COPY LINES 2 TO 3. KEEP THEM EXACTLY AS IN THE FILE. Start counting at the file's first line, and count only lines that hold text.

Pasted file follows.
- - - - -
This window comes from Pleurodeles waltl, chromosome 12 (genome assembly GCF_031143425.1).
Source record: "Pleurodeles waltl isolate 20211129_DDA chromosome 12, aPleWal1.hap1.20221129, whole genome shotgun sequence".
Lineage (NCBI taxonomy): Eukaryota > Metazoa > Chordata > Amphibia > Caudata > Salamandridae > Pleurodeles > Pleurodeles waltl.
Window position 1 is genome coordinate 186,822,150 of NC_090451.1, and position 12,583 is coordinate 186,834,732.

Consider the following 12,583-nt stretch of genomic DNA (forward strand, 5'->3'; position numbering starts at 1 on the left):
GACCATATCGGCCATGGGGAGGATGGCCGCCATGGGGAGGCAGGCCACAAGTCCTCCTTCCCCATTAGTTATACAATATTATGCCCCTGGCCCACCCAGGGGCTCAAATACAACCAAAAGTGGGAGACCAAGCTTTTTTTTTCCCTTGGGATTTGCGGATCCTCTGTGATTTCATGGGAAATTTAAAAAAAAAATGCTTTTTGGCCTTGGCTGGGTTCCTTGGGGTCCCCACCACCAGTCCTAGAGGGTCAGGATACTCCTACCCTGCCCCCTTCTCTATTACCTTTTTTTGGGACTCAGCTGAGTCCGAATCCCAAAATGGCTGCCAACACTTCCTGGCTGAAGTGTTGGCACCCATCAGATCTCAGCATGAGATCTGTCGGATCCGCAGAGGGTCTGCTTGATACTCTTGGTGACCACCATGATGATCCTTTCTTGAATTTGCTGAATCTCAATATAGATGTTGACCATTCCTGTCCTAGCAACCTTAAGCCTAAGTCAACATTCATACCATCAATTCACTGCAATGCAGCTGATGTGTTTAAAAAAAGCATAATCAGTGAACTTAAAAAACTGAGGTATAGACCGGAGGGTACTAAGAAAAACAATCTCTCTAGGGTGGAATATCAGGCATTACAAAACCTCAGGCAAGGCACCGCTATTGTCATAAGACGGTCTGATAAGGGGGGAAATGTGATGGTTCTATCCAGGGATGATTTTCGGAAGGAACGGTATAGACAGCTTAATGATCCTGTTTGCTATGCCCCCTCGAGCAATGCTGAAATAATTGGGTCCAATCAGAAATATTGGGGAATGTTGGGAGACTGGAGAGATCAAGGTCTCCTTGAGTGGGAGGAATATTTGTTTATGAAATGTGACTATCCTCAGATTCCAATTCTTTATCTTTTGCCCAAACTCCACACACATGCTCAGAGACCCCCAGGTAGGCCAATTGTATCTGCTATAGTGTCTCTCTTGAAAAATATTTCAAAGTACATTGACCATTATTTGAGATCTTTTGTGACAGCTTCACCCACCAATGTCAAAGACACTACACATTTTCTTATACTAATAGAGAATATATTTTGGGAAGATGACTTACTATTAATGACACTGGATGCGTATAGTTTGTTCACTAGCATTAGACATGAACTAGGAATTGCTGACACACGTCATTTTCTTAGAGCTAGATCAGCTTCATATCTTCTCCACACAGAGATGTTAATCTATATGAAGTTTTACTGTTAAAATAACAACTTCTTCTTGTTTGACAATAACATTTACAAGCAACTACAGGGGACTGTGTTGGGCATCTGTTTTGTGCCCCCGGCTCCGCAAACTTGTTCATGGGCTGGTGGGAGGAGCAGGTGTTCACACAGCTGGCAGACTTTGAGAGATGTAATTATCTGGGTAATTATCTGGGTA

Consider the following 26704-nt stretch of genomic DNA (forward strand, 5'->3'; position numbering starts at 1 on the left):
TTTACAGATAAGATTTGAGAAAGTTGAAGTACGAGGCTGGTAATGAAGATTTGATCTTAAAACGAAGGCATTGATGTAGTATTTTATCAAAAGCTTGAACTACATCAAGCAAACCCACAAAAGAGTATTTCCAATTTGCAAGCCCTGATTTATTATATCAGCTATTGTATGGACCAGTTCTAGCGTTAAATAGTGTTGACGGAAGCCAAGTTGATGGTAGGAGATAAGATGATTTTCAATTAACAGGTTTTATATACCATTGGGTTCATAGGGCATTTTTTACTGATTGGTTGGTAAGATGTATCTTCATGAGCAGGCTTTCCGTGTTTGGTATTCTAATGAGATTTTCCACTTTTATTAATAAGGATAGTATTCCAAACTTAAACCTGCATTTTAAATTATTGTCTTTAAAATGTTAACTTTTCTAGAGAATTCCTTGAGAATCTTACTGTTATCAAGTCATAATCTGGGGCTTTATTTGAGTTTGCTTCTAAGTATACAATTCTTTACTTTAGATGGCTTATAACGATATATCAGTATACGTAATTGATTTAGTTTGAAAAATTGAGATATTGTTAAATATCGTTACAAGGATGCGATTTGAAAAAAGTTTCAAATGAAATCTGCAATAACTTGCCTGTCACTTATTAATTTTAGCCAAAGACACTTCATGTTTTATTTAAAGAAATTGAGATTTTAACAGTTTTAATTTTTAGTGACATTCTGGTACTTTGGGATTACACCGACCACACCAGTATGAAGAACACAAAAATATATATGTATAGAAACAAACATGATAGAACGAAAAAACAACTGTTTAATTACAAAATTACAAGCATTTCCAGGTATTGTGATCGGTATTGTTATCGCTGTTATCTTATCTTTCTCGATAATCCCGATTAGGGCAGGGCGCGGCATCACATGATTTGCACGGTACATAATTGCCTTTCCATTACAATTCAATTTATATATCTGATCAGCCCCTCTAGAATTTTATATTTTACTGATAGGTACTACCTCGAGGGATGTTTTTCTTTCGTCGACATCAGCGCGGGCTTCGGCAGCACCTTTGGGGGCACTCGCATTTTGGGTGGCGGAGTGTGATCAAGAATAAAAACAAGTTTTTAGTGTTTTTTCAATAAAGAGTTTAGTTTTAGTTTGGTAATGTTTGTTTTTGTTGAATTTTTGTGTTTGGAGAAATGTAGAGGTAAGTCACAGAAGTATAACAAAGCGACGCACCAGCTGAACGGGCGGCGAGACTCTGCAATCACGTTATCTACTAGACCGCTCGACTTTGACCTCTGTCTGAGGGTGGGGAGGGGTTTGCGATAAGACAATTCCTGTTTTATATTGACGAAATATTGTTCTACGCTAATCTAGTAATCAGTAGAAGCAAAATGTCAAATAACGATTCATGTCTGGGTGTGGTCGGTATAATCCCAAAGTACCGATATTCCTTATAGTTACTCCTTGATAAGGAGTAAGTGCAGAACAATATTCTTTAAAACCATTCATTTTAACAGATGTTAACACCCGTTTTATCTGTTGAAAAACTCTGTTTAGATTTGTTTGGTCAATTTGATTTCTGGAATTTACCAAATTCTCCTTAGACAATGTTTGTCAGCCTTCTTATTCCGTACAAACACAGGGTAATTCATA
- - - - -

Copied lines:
Source record: "Pleurodeles waltl isolate 20211129_DDA chromosome 12, aPleWal1.hap1.20221129, whole genome shotgun sequence".
Lineage (NCBI taxonomy): Eukaryota > Metazoa > Chordata > Amphibia > Caudata > Salamandridae > Pleurodeles > Pleurodeles waltl.